7. Clause (b), in substance, embodies two provisions; a negative provision that non-compliance with the Act or any rule or any mistake in the forms required thereby or any error, irregularity or informality on the part of the Officer or Officers charged with carrying out the Act shall not be a ground upon which the election of any person as member of a Board can be challenged, and a positive provision that any such non-compliance, mistake, error, irregularity or informality shall constitute a ground upon which the election of a person as a member of a Board may be challenged if it has materially affected the result of the election. The only way, therefore, in which effect can be given to the positive provision embodied in this clause is to deem it to be a ground additional to those mentioned in Sub-section (1) of this section; and this appears to be the view which was taken by a Bench of this Court in --'Nawal Kishore v. Municipal Board, Gorakhpur : AIR1937All365 .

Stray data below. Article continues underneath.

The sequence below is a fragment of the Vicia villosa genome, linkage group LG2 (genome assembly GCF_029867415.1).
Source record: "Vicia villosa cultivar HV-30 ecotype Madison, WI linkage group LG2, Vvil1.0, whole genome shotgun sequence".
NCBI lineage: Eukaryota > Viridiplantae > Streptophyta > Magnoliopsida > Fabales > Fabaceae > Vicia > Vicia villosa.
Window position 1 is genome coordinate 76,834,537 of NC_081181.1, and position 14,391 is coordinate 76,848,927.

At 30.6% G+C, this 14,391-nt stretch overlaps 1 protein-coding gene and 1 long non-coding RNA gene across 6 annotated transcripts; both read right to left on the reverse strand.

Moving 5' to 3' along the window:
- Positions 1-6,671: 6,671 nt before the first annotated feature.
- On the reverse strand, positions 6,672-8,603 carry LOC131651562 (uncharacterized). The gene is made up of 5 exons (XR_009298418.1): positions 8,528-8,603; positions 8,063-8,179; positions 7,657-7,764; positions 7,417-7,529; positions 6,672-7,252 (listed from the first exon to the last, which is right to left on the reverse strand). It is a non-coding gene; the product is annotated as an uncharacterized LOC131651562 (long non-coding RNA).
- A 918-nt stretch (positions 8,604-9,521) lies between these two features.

It was argued that the omission in Sub-section (2) of any reference to an election petition means that even if an election may be questioned on one or more of the grounds mentioned in clause (b) if the result of the election has been materially affected, the matter cannot be agitated before the Election Tribunal. We are unable to accede to this argument. Section 13K(2) of the Act is a bar to the exercise of jurisdiction by a civil Court in matters relating to the validity of an election, and unless the provisions of cl. (b) are to be rendered nugatory it must follow that the Election Tribunal has jurisdiction in such cases. We are, therefore, of opinion that the election of any person as a member of a Municipal Board can be questioned by an election petition on o: or more of the grounds specified in Sub-section (2)(b) of Section 19 provided that the result of the election has been thereby materially affected.